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Reviewing Maternal Deaths is First Step in Preventing Them

Data from nine states’ Maternal Mortality Review Committees (MMRCs) has been collected and analyzed under the “Building U.S. Capacity to Review and Prevent Maternal Deaths” project. For the first time, this report includes recommendations for prevention and more detailed analysis of factors and themes associated with the leading causes of maternal death.

Over 60% of pregnancy-related deaths were deemed preventable, up from 59% in last year’s report. The most common factors identified as contributing to the death were patient/family factors (e.g., lack of knowledge on warning signs and need to seek care), followed by factors related to providers (e.g., misdiagnosis and ineffective treatments) and systems of care (e.g., lack of coordination between providers). While those factors reflect the report’s generalized findings, they also closely mirror what we hear at the Preeclampsia Foundation – both anecdotally and in our data collection.

As expected, preeclampsia/eclampsia (PE/E) figure prominently in the report, particularly as one of the leading underlying causes of death among non-Hispanic black women. It was one of the seven leading causes of pregnancy-related death. Interestingly, PE/E factored into a higher percentage of deaths amongst older mothers (ages 35-44) than most other causes of death, and was one of the leading causes of death that occurred within 42 days of the end of pregnancy (versus during pregnancy or up to a year after pregnancy).

This report also found a higher percentage of deaths to be preventable, suggesting a possible shift over the last decade toward increased opportunities for prevention. While alarming, the specific contributing factors to PE/E deaths were heavily weighted to provider (52%) and patient/family (23%) factors.

The two predominate classes of provider factors were knowledge at 20.7% and referral at 13.8%, followed by assessment and clinical skill at 10.3% each. Common themes included delayed diagnosis or treatment, misdiagnosis, use of ineffective treatments, and failure to seek consultation. While troubling, this suggests that changes in healthcare provider practices could make a noticeable difference in outcomes. It is for this reason that the Preeclampsia Foundation has invested so heavily in advocacy work with professional societies, state-level task forces, and federal policy improvements. Our goal is getting providers to do a better job, consistently (every woman, every pregnancy) with what we know is optimal health care for preeclampsia.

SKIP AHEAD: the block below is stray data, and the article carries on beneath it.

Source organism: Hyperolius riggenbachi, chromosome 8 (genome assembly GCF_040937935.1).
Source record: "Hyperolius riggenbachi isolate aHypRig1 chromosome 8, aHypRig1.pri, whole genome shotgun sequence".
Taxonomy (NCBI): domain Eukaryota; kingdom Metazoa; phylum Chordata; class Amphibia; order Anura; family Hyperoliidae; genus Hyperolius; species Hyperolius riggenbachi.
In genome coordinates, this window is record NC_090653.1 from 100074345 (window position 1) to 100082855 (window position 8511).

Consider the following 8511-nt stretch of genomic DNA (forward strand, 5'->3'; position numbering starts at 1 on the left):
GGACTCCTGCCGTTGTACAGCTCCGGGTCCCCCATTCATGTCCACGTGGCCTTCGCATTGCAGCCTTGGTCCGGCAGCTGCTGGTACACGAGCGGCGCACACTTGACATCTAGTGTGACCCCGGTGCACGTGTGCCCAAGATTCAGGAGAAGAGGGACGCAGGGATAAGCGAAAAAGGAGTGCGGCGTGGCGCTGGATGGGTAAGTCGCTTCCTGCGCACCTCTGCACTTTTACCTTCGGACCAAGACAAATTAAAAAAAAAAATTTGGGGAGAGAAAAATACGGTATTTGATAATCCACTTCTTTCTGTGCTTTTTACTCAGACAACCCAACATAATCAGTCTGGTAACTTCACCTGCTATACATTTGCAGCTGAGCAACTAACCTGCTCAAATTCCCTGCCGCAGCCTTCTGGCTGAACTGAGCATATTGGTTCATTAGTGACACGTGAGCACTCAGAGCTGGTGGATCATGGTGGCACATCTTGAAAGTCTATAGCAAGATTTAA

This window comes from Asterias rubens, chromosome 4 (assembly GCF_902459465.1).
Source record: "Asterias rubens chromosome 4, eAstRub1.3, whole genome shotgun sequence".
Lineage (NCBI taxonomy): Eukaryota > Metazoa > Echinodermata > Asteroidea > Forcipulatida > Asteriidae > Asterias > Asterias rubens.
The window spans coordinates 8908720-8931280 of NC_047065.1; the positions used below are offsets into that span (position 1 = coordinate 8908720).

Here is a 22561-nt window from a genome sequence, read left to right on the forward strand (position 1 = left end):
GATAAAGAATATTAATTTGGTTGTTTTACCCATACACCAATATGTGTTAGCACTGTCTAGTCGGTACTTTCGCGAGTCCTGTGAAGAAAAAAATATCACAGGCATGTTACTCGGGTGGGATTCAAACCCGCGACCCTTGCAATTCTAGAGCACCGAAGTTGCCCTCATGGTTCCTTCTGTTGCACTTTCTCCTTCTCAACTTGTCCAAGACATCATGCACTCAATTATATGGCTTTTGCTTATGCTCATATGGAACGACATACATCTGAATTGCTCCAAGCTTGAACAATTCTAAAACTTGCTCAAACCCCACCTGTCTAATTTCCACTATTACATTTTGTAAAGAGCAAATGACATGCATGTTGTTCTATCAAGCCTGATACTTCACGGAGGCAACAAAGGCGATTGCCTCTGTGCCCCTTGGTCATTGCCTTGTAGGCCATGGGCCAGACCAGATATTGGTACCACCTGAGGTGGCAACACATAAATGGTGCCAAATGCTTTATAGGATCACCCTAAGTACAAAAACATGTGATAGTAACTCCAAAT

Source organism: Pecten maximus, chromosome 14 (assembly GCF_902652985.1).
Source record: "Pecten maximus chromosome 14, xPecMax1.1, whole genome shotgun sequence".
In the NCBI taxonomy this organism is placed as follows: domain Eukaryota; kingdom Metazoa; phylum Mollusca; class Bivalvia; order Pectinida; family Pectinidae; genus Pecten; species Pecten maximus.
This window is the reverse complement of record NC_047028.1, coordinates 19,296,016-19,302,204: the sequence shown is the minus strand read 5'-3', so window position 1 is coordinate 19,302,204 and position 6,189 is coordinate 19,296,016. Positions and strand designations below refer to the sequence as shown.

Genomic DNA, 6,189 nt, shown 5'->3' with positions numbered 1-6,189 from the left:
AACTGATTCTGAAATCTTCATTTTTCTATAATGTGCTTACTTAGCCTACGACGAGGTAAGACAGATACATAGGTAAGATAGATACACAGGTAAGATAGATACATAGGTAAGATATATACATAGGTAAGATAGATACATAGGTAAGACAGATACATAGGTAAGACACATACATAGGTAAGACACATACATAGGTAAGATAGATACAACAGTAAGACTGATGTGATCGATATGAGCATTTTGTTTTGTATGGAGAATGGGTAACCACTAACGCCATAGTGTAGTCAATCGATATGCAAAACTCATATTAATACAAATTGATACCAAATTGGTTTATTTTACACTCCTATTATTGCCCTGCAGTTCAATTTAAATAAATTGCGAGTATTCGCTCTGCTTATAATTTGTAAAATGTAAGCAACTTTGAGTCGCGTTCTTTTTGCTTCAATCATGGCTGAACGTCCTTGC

System of care factors comprised only 17.9% with 40% of those related to communication, mostly related to coordination of care between providers. It will be interesting to see how patient-reported communication factors line up against this report.

Finally, a section of the report that we contributed to and in which we are very interested is incorporating severe maternal morbidity into MMRC processes. We are working on a national task force to create an “Informant Interview” process that will allow for the woman’s personal story – her ‘narrative’ – to be included in case reviews of really bad outcomes. We strongly believe that incorporating severe maternal morbidity survivors’ voices will address gaps that no other source will fill. Engaging survivors directly in quality improvement initiatives is a big focus of our 2018 Preeclampsia Foundation Summit.

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